The Strange Mystique of Edgar Allan Poe

Dear Subscriber,

I’m a life long Edgar Allan Poe fan. I admire his fiction and his life. My novel Forevermore won the blue ribbon in the Chanticleer International Contest for “Best Historical Mystery,” and I was very proud of that. You can read it for free as the first mystery in my Detective Patrick J. O’Malley series. My current story, Cousins, also about Poe, is on the short list to be in the 2024 list of fiction presented by Strange Horizons Press. I’m also proud of that. However, there are rumblings in the magazines today about keeping Poe and his “dark ethos” away from readers.

In my opinion, Edgar Allan Poe’s stories and his personal character are being slandered once again by many mainstream horror publications that are subscribing to the latest politically correct ethos. Here are the reasons why the grand master’s content is being defamed and stories that attempt to emulate his content and/or show his character are also being dragged through the mud:

1. His use of drugs in his stories resulting in violent acts.
2. His treatment of women (murder and packing the body up inside a wall). Poe marrying his first cousin, Elizabeth Clemm, at age 13.
3. His first person depiction of madmen.
4. His obsession with torture and other inhuman practices.
5. His romanticizing of death and darkly evil supernatural events.

This is, of course, all taken out of context of the era in which he crafted his work. The Romantic Era in the world was one of showing and demonstrating all these things in the most lurid details. Melancholic topics were very popular in the public and Poe knew this. He was, after all, a magazine editor and an author.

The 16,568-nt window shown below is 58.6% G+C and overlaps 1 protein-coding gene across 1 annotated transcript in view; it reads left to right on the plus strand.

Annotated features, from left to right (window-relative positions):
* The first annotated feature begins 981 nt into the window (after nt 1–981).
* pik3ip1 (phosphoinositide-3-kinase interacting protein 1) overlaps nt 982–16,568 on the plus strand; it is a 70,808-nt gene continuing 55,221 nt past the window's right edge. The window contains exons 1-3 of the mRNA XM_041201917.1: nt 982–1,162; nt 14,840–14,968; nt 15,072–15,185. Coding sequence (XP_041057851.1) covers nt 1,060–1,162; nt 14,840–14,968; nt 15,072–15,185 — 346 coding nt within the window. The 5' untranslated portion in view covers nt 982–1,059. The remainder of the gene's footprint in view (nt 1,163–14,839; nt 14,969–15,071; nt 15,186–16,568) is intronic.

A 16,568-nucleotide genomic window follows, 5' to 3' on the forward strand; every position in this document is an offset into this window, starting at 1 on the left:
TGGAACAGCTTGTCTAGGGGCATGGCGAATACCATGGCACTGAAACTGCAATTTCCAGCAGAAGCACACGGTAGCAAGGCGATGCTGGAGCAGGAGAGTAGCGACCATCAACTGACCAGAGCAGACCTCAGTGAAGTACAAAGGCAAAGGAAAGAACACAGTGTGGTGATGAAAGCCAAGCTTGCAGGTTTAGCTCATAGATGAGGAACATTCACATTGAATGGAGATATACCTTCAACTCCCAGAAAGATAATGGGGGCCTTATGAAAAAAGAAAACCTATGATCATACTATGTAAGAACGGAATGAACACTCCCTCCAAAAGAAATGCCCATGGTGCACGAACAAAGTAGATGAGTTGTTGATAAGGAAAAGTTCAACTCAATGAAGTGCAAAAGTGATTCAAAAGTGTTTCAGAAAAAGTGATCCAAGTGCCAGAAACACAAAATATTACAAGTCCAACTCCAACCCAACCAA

It was a case of Poe’s own addiction and possible manic/depression that the critics turned on Poe, especially an editor named Rufus Griswold, who took it upon himself to libel and slander Poe when he died in Baltimore in 1849. Not only that, but he lied about Poe when he practically stole the rights to his work from Poe’s Aunt, Maria Clemm, and Griswold made the money and defamed Poe also, causing other critics to get on the defamation bandwagon.

Poe Poem

Divine Edgar


They don’t call him “divine” anymore.
I do. He gave me courage. He gave me revenge.
Divinity is in the dark and in the light angels.
The freedom to pour out anger, resentment, fear.
That’s complete divinity.

Without this freedom, we become entombed.
As a society, entombed in fear and coddled woe.
Protecting by censoring is not healthy.
Condemning addicts for their acts is fine.
Poe did it. That’s why he’s “divine.”
He condemned himself.
That’s what I did, and many other artists do.

Just give us that divine right too!
Edgar Allan Poe had a life of woe.
A moment in the sun, but that sun faded fast.
Up and down is the story of the world.
Nothing stays “high” forever.
Not fame, not fortune, and not nations.
Certainly not evil or good.

Divine Edgar is my “main man.”
The freedom to purge is artistic bounty.
Given to us by guys like E. A. Poe.
Keep it real, folks. It will always be real.
No matter what you say.
No matter how hard you pray.
In the mind of an artist, it must be that way.

J. Musgrave, 2023

Thanks, and have a great Labor Day Weekend if you celebrate that in your country.

James Musgrave

EMRE Publishing

San Diego, CA


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